By SHELLEY TOPP
Government’s new water quality and environment proposals are long overdue, despite being criticised by some farmers, a prominent Waikari water activist says.
“It has been a long time coming, says Sam Mahon, author of The Water Thieves
“What worries me though is that until the consents are reviewed or raked back from some of the worst polluters, we are still going to have a huge number of problems.”
How do we address these? He wants to see the Government’s proposals go further, with restrictions placed on water consents that have resulted in bad outcomes.
“In Denmark 30 years ago they had similar problems to what we have in New Zealand, whereby the intensification of dairy farming and the resultant huge runoff resulted in widespread water pollution,” he says.
The problem caused a public outcry in Denmark and now farmers there have to renew a permit annually to farm.
In New Zealand, the Government’s National Policy Statement for Freshwater Management (NPSFM) and the National Environmental Standards (NES) proposals were announced on September 5. They are aimed at improving the quality of New Zealand’s waterways and are open for consultation until October 31.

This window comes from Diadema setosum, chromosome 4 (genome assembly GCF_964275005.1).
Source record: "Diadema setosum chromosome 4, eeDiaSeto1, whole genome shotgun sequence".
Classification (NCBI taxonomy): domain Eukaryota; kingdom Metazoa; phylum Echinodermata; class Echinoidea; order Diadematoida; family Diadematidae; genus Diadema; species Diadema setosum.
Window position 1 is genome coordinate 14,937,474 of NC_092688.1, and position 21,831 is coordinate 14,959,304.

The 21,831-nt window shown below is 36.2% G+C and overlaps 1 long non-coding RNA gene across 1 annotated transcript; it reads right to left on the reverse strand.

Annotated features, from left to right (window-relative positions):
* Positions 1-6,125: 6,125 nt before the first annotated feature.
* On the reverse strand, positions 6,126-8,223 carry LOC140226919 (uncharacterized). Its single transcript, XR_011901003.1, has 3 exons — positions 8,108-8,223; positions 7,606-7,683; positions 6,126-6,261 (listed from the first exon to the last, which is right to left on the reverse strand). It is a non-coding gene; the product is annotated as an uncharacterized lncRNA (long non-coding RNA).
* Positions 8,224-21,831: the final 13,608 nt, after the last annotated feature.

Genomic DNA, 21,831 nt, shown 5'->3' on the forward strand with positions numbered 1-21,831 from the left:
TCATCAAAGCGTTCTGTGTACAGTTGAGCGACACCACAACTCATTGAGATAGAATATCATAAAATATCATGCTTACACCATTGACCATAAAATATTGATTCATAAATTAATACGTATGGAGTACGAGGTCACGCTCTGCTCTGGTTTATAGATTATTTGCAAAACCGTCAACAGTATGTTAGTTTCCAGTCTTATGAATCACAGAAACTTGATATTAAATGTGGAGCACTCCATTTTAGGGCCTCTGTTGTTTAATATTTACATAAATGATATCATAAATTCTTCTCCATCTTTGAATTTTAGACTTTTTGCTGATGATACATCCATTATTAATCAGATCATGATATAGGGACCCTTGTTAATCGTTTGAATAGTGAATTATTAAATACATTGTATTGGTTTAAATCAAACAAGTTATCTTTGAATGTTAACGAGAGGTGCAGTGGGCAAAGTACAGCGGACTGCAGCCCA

Farming leaders say the proposals are unworkable and will bankrupt some farmers.
Irrigation plans in the Hurunui have divided the community since the now defunct Hurunui Water Project was first mooted.
Amuri Irrigation has since been trying to establish a smaller piped scheme, but has been unable to get enough farmer support.
The outgoing Hurunui Mayor Winton Dalley, who is also a fourth-generation sheep and beef farmer, has called the irrigation proposal’s recent failure “very disappointing” for the Hawarden and Waikari communities.
“After 20 years of planning and millions of local dollars invested, there is now going to be no immediate possibility of a substantial irrigation scheme for their district,” he says.
However, Sam takes a different view. He believes the failure of the proposed scheme will benefit Hurunui’s environment and waterways and help pave the way back to sustainable farming.
“When I first came here more than 30 years ago I knew everybody,” Sam says.
“We would have barn dances and everyone would come. Now the community is divided and that is unhealthy. What has caused the division has been greed. The proposal failed because farmers no longer have the stomach for high debt.”